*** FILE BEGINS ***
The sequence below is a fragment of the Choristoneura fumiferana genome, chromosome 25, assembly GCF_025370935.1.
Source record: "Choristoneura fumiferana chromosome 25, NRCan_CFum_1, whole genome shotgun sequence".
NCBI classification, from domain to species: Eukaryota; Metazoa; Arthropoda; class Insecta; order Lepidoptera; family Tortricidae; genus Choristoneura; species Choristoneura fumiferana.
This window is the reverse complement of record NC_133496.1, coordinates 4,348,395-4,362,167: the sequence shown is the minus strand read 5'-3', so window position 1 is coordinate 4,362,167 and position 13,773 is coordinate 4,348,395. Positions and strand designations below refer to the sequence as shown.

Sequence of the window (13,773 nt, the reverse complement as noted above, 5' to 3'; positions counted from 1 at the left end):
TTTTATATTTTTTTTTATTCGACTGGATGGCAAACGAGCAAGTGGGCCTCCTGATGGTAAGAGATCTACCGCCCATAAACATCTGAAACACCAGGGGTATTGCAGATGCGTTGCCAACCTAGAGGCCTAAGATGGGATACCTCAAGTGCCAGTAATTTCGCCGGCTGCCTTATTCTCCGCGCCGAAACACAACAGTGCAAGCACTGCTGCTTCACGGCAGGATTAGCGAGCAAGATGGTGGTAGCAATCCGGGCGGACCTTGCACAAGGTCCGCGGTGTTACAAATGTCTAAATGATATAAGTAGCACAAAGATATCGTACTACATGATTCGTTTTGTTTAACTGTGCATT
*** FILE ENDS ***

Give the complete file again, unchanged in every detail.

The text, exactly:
The sequence below is a fragment of the Choristoneura fumiferana genome, chromosome 25, assembly GCF_025370935.1.
Source record: "Choristoneura fumiferana chromosome 25, NRCan_CFum_1, whole genome shotgun sequence".
NCBI classification, from domain to species: Eukaryota; Metazoa; Arthropoda; class Insecta; order Lepidoptera; family Tortricidae; genus Choristoneura; species Choristoneura fumiferana.
This window is the reverse complement of record NC_133496.1, coordinates 4,348,395-4,362,167: the sequence shown is the minus strand read 5'-3', so window position 1 is coordinate 4,362,167 and position 13,773 is coordinate 4,348,395. Positions and strand designations below refer to the sequence as shown.

Sequence of the window (13,773 nt, the reverse complement as noted above, 5' to 3'; positions counted from 1 at the left end):
TTTTATATTTTTTTTTATTCGACTGGATGGCAAACGAGCAAGTGGGCCTCCTGATGGTAAGAGATCTACCGCCCATAAACATCTGAAACACCAGGGGTATTGCAGATGCGTTGCCAACCTAGAGGCCTAAGATGGGATACCTCAAGTGCCAGTAATTTCGCCGGCTGCCTTATTCTCCGCGCCGAAACACAACAGTGCAAGCACTGCTGCTTCACGGCAGGATTAGCGAGCAAGATGGTGGTAGCAATCCGGGCGGACCTTGCACAAGGTCCGCGGTGTTACAAATGTCTAAATGATATAAGTAGCACAAAGATATCGTACTACATGATTCGTTTTGTTTAACTGTGCATT